We had camped in tents when we lived in California 30+ years ago, but when me moved East we realized that camping in tents was not very practical due to summer thunderstorms and high humidity.  When the kids were small, those middle-of-the-night thunderstorms were part of the adventure.  Before any camping trip, I made sure to check out dozens of age-appropriate books from the library, and bring along plenty of flashlights with large packages of fresh batteries.  Inevitably, sometime between 2 and 4 a.m., there would be a thunderstorm.  If they weren’t awake already from the loud booms and dramatic flashes of light, I’d rouse the kids from their sleeping bags, and we’d all go into the car to wait out the storm.  It’s dangerous to be in a tent, on the ground, during a thunderstorm, due to possible lightning hits.  So there, in the car, they’d cozy up in the darkness to their books and flashlights, and read until the storm passed.  When the storm cleared, we’d walk through the muddy ground to the tents, inspecting them for leaks and damp sleeping bags.  If the following day would be sunny, we’d simply hang the damp bags on an improvised clothesline strung between two trees until they’d dry out, usually in a couple of hours.  But after a really long downpour, or if the next day’s weather called for cold or cloudy conditions,  it meant that the next morning, instead of a planned hike, our activity would be laundromat-bound, where we’d dry the bags in commercial dryers so we would have a comfortable night’s sleep.  Even if there was no call for more rain, the high degree of humidity in the east coast air meant that things were unlikely to get truly dry, and then mildew would ensue.  When we began spending more time at the laundromat than the mountaintop, we realized that tent camping was no longer a viable option, so we bought a used pop-up trailer.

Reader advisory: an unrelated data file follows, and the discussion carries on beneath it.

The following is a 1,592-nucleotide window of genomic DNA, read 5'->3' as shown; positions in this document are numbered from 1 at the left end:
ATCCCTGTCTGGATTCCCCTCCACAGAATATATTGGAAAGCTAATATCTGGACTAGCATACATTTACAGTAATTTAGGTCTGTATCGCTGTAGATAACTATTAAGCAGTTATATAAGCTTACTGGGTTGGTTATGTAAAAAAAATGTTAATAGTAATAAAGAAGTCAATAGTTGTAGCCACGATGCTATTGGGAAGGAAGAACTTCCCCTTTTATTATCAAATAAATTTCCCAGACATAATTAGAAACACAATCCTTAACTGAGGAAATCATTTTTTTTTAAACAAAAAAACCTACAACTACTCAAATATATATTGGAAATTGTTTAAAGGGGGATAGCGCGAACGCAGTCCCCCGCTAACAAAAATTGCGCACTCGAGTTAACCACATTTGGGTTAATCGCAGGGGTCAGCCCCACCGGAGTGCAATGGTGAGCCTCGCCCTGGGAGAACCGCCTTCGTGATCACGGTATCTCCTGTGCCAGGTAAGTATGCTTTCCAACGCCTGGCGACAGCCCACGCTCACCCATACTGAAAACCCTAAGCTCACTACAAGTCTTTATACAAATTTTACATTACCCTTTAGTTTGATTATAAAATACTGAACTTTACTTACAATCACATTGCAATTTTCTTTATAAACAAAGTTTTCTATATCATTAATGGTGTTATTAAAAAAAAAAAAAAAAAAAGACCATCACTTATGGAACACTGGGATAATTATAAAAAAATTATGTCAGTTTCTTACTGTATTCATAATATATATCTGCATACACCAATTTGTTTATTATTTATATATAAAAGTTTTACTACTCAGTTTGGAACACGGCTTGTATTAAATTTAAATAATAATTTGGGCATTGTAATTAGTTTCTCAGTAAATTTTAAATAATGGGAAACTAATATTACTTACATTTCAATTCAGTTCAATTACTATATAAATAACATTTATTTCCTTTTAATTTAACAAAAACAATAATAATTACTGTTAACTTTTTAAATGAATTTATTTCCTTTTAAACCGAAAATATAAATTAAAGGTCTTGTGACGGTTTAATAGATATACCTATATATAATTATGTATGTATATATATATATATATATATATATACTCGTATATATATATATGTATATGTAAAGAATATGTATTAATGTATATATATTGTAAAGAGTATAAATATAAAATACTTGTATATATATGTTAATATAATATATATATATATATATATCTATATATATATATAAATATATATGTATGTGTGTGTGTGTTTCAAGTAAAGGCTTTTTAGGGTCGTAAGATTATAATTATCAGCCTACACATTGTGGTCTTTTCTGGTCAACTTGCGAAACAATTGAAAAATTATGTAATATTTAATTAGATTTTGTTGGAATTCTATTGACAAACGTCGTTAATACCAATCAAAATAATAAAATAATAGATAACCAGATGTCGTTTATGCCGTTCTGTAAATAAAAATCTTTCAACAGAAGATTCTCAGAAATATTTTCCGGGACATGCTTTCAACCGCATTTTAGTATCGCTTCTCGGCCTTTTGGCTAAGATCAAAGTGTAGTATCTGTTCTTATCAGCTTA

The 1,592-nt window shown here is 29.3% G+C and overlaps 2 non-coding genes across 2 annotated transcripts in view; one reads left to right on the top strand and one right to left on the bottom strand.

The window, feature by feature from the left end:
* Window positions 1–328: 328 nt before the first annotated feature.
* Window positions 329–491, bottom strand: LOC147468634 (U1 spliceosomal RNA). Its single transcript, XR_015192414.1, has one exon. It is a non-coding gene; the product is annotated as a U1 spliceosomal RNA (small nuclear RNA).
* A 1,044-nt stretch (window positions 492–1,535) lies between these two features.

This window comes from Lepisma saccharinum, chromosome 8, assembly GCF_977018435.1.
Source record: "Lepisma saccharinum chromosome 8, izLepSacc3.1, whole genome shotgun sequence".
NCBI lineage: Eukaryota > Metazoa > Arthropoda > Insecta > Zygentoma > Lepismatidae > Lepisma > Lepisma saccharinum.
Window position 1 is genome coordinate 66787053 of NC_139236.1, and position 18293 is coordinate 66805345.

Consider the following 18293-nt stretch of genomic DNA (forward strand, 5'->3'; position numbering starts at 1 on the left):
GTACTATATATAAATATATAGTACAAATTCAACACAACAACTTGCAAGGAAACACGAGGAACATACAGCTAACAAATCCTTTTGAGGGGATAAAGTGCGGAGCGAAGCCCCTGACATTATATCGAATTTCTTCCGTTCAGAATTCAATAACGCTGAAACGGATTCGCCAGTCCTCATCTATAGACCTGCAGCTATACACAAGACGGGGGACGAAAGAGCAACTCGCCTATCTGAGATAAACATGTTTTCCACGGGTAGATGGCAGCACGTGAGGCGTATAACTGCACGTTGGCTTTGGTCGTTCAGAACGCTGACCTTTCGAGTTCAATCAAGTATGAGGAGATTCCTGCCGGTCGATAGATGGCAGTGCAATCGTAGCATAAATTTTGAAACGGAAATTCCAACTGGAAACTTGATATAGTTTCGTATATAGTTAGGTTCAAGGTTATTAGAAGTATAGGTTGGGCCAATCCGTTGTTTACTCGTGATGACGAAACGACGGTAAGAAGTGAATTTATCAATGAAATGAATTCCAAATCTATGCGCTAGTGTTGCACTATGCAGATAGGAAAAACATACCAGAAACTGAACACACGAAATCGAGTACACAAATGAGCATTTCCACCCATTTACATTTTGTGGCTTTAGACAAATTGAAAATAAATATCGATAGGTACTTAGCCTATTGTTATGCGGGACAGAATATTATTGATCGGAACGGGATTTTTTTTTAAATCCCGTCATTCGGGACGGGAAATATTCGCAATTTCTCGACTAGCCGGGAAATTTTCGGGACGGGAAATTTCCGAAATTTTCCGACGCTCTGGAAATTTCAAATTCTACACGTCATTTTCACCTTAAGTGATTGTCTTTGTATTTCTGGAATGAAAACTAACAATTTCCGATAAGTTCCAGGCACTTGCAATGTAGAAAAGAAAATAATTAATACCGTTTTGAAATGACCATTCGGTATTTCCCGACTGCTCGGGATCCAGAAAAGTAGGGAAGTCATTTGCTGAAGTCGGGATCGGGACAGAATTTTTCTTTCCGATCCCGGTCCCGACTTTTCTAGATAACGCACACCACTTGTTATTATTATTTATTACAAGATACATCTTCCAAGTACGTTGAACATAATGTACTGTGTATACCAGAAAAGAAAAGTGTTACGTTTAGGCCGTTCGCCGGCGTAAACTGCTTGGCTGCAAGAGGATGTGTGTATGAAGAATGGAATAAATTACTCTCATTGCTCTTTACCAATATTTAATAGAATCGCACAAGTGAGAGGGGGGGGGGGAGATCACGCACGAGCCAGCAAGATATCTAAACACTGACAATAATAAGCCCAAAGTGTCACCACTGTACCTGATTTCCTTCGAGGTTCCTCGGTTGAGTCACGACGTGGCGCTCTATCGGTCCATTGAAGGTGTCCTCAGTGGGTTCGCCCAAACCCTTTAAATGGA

Meanwhile, our old tents did not go to waste.  It is my firm belief that everyone needs a vacation, even people (or should I say, especially people) who are poor.  But how does a large family of extremely limited means afford a vacation?  Camping!  Tents don’t have to be expensive (they start at $30) but why invest in something before you’re sure you even like camping?  So I came up with the idea of having a camping g’mach (free-loan equipment).  Families who wanted to try camping could borrow our equipment for free.  Slowly, the word spread, and people would call to borrow our tents.  At least 30 families borrowed the equipment over the next five years, and most of them went on to buy their own tents and other camping equipment.  Some liked it so much, they even bought used pop-up trailers and RVs.  Many told me how their camping experiences fostered and improved shalom bayis, and expressed with wonder how they were able to spend quality time with their children without the usual everyday pressures and stressors and minus the distractions of technology.  (When we moved to an apartment several years later, and no longer had adequate storage space for the camping equipment, someone else took over the camping g’mach.  It continues to this day, some 20 years later!)